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Swedish Cream Wafers

Swedish Cream Wafers

Brenda

Brenda

These are crisp and puffy sandwich cookies. The filling can be colored to match any occasion.

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Ingredients {{adjustedServings}} servings

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Original recipe yields 30 servings

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Nutrition

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  • Calories:
  • 130 kcal
  • 7%
  • Fat:
  • 8.9 g
  • 14%
  • Carbs:
  • 11.8g
  • 4%
  • Protein:
  • 1.1 g
  • 2%
  • Cholesterol:
  • 31 mg
  • 10%
  • Sodium:
  • 56 mg
  • 2%

Based on a 2,000 calorie diet

Directions

  1. Combine the 1 cup butter, cream and sifted flour. Mix well and chill for at least 1 hour.
  2. Preheat oven to 375 degrees F (190 degrees C).
  3. On a floured board, roll out 1/3 of the dough to 1/8 inch thick. Cut with 1 1/2 inch round cookie cutter. Transfer rounds to waxed paper heavily covered with white sugar. Turn rounds so that both sides are coated with sugar. Place rounds on ungreased baking sheets and prick each round with a fork about 4 times. Repeat with remaining dough.
  4. Bake at 375 degrees F (190 degrees C) for 7 to 9 minutes. Let cookies cool then put 2 cookies together with the filling.
  5. To Make Filling: Blend the remaining 1/4 cup of butter, the confectioners' sugar, egg yolk and vanilla together. Tint with food coloring, if desired. You may double the filling for a nicer looking cookie.
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Reviews

LAGRANGELADY
20

LAGRANGELADY

3/16/2007

I'm glad that credit was given to the Swedes for the recipe. It seems like all my Swedish relatives think that a recipe should have lots of cream and butter to make it delicious. Maybe not so great for your arteries, but once in a while, who cares? I remember my Mor Mor making similar cookies for her Christmas Eve smorgasboard. The only thing I would suggest is keeping the cookies chilled until right before serving. They are still wonderful, but don't crumble as much as when they are at room temperature. If you are worried about using a raw egg, you can get pasturized eggs at the supermarket, or if you are still worried, leave that ingredient out. These cookies also freeze very well, so you can make them well in advance of when they will be eaten. So delicious!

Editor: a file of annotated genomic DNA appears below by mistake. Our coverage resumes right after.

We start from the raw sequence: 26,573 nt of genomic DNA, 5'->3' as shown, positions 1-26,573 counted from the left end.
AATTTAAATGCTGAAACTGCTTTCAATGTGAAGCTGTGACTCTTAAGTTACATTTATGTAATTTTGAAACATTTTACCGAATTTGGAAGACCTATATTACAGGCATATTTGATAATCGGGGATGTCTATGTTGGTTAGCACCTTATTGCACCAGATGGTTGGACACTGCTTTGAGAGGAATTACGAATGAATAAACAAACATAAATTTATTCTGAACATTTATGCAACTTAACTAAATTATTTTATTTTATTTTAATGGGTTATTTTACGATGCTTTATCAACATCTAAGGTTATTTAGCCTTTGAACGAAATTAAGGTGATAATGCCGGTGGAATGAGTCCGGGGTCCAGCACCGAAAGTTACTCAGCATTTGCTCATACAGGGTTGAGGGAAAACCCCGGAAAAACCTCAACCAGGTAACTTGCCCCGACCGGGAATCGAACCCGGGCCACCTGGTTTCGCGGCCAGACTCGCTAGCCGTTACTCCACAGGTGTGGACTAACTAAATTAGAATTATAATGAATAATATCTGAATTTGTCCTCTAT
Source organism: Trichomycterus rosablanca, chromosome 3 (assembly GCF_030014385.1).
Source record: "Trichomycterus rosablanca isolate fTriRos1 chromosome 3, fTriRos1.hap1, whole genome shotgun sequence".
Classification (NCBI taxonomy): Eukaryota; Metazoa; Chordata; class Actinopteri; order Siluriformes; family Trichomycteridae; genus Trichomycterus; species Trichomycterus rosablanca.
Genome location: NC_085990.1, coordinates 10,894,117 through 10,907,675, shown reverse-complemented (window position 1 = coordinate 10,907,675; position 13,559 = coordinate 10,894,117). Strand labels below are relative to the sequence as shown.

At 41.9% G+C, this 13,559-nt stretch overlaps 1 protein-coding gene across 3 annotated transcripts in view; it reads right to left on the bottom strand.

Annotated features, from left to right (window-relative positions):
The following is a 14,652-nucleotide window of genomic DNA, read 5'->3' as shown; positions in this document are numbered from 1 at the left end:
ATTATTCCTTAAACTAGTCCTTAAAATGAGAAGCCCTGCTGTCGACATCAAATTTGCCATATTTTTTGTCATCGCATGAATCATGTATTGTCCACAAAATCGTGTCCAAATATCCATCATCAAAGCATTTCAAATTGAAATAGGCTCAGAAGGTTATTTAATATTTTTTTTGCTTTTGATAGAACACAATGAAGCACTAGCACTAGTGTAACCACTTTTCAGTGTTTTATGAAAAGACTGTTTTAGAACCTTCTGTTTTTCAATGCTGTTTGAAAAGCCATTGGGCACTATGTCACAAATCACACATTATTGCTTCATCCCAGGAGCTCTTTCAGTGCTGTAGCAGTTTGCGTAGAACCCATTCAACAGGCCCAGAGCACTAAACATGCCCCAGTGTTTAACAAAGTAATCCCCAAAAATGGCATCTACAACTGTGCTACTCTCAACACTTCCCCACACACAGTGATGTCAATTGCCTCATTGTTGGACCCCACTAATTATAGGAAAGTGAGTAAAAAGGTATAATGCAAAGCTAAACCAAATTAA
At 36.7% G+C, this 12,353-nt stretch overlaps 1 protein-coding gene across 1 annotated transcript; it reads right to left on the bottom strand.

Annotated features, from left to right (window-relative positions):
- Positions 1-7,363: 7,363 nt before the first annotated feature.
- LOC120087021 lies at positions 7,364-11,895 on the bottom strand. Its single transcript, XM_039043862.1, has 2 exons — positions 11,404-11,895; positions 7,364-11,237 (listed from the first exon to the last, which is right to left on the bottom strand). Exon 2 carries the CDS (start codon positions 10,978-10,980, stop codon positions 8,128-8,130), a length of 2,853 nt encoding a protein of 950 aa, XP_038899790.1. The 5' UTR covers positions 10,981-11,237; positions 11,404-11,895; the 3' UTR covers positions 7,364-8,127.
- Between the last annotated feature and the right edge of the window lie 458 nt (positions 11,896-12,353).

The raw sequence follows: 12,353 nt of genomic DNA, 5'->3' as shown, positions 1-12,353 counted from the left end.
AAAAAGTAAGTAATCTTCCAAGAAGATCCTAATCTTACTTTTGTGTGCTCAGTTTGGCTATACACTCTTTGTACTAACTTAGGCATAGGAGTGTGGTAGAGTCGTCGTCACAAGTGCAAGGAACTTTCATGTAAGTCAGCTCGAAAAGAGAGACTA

Kari
16

Kari

12/18/2007

My family has been making these cookies for generations. Growing up, I didn't even realize it was a popular cookie. We substitute 1 Tbsp. whipping cream for the egg yolk in the filling. Works perfectly!

DairyGodmother
13

DairyGodmother

12/21/2010

this is a version of my family's all time greatest cookie. Ours uses light cream instead of heavy, which I couldnt even find on the west coast (light cream is abundant here in the NE). They take a little labor, but its well worth it. People will pause after the first bite and be overcome with how great they are. I roll them thinner than the photos are showing, and use a napkin ring as my cookie cutter. Grandma used a shot-glass :-) I agree with the other ratings, don't be afraid of the egg-yolk and definitely check it at 7 minutes. They should be just getting golden on the edges but overbake quickly. I also double the filling for perfect proportions. Detyails on the recipe -- chill the dough in thirds in flat disks. Take each disk out and leave at room temp for 10-15 minutes, then roll with just a bit of flour on surface and rolling pin. I rolled them this year directly on my granite counters and it worked great. I only prick the cookies with the fork twice and they don't puff up too big. Make them once and you will be a convert -- if Christmas is too much then make them for Easter and color them with pastels!

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